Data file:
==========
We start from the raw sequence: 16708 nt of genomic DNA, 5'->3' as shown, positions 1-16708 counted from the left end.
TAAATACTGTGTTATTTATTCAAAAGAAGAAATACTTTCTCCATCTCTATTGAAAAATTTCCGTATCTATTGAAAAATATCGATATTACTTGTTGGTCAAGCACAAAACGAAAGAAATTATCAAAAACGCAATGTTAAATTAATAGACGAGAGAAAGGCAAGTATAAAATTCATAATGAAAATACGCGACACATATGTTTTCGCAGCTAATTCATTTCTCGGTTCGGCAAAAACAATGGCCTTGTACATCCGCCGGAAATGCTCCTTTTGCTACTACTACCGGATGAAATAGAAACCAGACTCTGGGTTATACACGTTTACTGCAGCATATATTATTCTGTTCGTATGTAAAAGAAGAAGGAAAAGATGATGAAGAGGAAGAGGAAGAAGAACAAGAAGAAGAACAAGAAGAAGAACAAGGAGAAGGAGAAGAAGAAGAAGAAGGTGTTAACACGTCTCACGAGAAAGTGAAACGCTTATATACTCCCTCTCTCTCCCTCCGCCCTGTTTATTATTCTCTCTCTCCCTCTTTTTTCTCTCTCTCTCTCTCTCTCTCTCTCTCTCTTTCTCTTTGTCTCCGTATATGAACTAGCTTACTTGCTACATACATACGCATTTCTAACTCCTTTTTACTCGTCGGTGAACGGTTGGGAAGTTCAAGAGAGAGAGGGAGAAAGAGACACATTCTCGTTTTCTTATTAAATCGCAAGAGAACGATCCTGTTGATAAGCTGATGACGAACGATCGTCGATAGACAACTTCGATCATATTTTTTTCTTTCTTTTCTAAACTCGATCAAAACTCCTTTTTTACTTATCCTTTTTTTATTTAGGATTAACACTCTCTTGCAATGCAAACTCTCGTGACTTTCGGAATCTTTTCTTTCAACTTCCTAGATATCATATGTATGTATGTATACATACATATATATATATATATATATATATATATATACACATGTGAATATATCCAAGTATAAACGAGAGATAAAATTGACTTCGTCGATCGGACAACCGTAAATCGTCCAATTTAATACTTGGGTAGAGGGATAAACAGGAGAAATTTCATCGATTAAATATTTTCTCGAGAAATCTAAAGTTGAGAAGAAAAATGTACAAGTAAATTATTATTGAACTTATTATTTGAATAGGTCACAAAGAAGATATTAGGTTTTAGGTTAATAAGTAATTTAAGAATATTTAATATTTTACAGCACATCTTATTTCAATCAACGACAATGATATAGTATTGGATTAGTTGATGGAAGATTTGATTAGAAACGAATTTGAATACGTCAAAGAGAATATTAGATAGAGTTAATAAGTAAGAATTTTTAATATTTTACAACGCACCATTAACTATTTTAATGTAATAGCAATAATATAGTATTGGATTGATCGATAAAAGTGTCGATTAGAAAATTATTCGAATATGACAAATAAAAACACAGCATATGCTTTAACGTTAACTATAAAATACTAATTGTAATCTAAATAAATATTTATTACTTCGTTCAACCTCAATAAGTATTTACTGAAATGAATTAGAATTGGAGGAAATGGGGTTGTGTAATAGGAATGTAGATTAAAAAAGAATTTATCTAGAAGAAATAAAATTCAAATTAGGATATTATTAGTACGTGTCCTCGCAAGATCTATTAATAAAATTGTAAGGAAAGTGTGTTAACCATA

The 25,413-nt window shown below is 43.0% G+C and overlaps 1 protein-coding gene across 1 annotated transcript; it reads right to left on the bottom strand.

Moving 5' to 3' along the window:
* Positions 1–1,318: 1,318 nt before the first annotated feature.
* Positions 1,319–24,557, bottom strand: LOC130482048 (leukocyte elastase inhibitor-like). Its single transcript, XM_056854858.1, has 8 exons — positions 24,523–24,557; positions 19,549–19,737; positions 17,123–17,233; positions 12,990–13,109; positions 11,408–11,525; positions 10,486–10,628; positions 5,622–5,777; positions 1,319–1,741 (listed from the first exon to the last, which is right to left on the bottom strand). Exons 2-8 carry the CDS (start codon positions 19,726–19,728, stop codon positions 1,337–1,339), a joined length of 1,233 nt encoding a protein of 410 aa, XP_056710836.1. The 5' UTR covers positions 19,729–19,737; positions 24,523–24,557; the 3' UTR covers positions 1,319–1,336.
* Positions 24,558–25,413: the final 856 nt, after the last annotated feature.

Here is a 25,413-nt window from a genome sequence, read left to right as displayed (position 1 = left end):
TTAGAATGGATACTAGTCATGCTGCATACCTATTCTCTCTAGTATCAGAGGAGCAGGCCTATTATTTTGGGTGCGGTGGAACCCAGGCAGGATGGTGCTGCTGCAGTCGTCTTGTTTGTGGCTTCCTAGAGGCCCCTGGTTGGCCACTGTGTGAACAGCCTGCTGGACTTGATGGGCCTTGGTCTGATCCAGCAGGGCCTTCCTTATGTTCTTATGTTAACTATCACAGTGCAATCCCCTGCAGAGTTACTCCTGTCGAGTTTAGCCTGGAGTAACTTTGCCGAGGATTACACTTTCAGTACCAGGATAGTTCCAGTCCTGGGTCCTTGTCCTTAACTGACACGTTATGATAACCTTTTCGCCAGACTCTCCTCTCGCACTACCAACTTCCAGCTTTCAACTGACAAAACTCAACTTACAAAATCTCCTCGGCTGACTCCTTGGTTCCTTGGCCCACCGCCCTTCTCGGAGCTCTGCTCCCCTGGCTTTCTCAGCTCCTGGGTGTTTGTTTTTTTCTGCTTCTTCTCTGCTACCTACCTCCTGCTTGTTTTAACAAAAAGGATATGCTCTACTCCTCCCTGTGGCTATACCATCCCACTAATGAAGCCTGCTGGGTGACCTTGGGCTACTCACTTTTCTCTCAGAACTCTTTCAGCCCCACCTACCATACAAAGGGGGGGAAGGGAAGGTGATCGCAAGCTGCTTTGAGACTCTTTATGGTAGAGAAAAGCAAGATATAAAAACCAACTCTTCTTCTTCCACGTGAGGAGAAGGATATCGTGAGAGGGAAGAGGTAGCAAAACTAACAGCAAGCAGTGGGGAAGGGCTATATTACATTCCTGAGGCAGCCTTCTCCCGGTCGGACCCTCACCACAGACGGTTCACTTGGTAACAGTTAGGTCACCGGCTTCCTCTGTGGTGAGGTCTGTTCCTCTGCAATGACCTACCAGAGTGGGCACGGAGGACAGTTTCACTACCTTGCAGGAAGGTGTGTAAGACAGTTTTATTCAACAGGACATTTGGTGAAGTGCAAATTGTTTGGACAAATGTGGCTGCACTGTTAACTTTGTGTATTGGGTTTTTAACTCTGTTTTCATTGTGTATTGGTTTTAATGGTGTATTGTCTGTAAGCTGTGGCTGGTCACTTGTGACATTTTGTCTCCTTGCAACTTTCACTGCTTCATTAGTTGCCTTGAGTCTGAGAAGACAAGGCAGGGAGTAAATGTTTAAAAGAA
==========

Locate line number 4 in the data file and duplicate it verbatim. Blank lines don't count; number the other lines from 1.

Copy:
Moving 5' to 3' along the window: